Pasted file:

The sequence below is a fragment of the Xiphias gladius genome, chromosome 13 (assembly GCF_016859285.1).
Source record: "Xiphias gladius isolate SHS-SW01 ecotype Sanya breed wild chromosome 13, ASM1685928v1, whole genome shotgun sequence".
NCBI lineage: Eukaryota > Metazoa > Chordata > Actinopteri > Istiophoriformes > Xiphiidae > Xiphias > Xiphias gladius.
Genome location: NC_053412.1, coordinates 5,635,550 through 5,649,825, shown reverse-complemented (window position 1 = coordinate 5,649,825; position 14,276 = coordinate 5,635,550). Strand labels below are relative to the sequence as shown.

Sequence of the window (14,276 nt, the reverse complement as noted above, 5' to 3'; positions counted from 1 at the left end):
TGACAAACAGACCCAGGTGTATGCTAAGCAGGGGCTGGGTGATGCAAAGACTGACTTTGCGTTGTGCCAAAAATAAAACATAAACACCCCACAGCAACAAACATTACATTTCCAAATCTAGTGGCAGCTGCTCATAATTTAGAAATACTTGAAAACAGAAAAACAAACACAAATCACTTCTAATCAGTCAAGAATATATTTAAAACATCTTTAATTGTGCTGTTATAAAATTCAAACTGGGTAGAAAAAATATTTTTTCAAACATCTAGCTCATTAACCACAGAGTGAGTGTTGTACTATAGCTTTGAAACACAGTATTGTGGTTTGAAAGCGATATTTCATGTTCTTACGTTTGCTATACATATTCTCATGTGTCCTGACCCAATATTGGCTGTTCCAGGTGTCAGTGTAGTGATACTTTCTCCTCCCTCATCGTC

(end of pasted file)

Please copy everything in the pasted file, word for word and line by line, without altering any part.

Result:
The sequence below is a fragment of the Xiphias gladius genome, chromosome 13 (assembly GCF_016859285.1).
Source record: "Xiphias gladius isolate SHS-SW01 ecotype Sanya breed wild chromosome 13, ASM1685928v1, whole genome shotgun sequence".
NCBI lineage: Eukaryota > Metazoa > Chordata > Actinopteri > Istiophoriformes > Xiphiidae > Xiphias > Xiphias gladius.
Genome location: NC_053412.1, coordinates 5,635,550 through 5,649,825, shown reverse-complemented (window position 1 = coordinate 5,649,825; position 14,276 = coordinate 5,635,550). Strand labels below are relative to the sequence as shown.

Sequence of the window (14,276 nt, the reverse complement as noted above, 5' to 3'; positions counted from 1 at the left end):
TGACAAACAGACCCAGGTGTATGCTAAGCAGGGGCTGGGTGATGCAAAGACTGACTTTGCGTTGTGCCAAAAATAAAACATAAACACCCCACAGCAACAAACATTACATTTCCAAATCTAGTGGCAGCTGCTCATAATTTAGAAATACTTGAAAACAGAAAAACAAACACAAATCACTTCTAATCAGTCAAGAATATATTTAAAACATCTTTAATTGTGCTGTTATAAAATTCAAACTGGGTAGAAAAAATATTTTTTCAAACATCTAGCTCATTAACCACAGAGTGAGTGTTGTACTATAGCTTTGAAACACAGTATTGTGGTTTGAAAGCGATATTTCATGTTCTTACGTTTGCTATACATATTCTCATGTGTCCTGACCCAATATTGGCTGTTCCAGGTGTCAGTGTAGTGATACTTTCTCCTCCCTCATCGTC